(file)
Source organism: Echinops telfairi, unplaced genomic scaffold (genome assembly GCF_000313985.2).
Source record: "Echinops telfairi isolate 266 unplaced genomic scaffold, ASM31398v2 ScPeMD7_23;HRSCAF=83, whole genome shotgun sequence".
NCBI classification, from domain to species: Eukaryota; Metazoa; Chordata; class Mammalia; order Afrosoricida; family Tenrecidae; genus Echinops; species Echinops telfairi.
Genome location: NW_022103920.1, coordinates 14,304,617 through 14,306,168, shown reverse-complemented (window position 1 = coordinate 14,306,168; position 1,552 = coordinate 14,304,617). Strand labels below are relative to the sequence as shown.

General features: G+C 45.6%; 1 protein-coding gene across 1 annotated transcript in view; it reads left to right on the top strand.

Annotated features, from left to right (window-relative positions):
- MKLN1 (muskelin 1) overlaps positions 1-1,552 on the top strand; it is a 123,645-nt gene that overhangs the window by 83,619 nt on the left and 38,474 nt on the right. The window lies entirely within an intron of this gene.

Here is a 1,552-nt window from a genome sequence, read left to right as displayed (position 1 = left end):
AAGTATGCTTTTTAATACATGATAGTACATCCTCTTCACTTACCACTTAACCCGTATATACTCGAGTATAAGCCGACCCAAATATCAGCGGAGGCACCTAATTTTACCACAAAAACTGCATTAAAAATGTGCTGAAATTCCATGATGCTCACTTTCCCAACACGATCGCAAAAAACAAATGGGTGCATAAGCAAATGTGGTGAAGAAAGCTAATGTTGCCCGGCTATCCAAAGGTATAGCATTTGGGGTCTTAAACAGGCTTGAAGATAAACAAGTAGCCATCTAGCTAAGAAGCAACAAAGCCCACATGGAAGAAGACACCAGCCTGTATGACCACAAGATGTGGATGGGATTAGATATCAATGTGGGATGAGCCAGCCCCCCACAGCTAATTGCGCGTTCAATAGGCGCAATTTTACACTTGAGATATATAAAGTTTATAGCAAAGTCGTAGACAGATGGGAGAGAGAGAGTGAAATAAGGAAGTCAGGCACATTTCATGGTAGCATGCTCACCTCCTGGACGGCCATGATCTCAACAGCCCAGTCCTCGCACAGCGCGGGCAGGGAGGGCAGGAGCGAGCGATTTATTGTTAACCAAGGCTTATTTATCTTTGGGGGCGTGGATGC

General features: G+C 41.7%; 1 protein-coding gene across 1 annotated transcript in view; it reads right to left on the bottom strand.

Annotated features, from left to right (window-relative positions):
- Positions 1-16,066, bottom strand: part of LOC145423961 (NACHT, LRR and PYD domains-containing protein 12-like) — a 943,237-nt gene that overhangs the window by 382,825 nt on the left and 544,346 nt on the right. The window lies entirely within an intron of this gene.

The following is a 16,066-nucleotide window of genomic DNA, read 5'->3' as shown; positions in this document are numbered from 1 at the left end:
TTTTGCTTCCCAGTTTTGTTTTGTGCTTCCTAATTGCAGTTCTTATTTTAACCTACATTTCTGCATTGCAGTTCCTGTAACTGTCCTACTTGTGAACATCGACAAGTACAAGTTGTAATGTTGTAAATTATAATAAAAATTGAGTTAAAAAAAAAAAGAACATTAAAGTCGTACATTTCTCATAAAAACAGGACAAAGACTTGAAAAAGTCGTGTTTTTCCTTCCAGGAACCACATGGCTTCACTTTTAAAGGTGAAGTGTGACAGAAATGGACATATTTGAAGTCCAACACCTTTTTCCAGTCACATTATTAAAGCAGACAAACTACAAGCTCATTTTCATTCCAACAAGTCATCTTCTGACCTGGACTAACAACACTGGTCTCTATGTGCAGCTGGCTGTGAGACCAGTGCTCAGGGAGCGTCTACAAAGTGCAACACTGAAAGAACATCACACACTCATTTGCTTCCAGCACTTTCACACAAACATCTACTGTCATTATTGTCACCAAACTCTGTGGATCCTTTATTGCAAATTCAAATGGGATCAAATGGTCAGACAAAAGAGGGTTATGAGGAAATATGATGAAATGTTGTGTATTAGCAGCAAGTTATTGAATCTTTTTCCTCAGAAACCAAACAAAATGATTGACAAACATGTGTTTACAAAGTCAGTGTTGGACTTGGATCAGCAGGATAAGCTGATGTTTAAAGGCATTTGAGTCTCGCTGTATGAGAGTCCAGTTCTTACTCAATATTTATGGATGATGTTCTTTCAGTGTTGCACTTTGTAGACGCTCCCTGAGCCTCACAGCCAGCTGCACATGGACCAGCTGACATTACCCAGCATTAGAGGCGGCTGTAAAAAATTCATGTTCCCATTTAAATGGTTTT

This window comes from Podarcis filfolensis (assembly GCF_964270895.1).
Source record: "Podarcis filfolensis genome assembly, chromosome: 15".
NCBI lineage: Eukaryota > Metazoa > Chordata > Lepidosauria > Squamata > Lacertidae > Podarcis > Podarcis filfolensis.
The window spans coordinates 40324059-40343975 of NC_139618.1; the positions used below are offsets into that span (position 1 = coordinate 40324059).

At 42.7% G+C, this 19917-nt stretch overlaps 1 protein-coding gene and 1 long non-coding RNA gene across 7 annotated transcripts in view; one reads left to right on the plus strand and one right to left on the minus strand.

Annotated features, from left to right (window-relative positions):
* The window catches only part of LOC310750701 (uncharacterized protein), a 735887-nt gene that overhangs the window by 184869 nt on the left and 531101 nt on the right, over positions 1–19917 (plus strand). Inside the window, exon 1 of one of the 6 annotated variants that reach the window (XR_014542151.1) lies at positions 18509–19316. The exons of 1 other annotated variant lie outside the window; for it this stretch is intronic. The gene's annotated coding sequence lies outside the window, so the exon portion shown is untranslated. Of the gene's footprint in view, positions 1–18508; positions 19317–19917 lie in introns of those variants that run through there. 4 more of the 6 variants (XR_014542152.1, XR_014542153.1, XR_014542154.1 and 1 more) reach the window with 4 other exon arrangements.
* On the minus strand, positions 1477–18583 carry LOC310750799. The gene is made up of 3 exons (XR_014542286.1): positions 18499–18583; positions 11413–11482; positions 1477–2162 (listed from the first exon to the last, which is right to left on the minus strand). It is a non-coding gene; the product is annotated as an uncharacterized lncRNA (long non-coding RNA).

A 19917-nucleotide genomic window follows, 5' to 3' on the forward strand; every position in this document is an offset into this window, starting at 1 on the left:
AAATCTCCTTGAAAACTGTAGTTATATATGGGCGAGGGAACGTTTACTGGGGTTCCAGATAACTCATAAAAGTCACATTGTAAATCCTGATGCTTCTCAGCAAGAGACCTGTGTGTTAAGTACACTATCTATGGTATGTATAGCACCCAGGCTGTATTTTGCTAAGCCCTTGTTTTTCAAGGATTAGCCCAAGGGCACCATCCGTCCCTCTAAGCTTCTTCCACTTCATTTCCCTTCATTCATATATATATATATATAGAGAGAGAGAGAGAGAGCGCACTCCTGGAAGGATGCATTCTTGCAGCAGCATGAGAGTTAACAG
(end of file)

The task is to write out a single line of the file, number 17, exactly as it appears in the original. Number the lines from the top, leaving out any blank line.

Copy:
NCBI lineage: Eukaryota > Metazoa > Chordata > Lepidosauria > Squamata > Lacertidae > Podarcis > Podarcis filfolensis.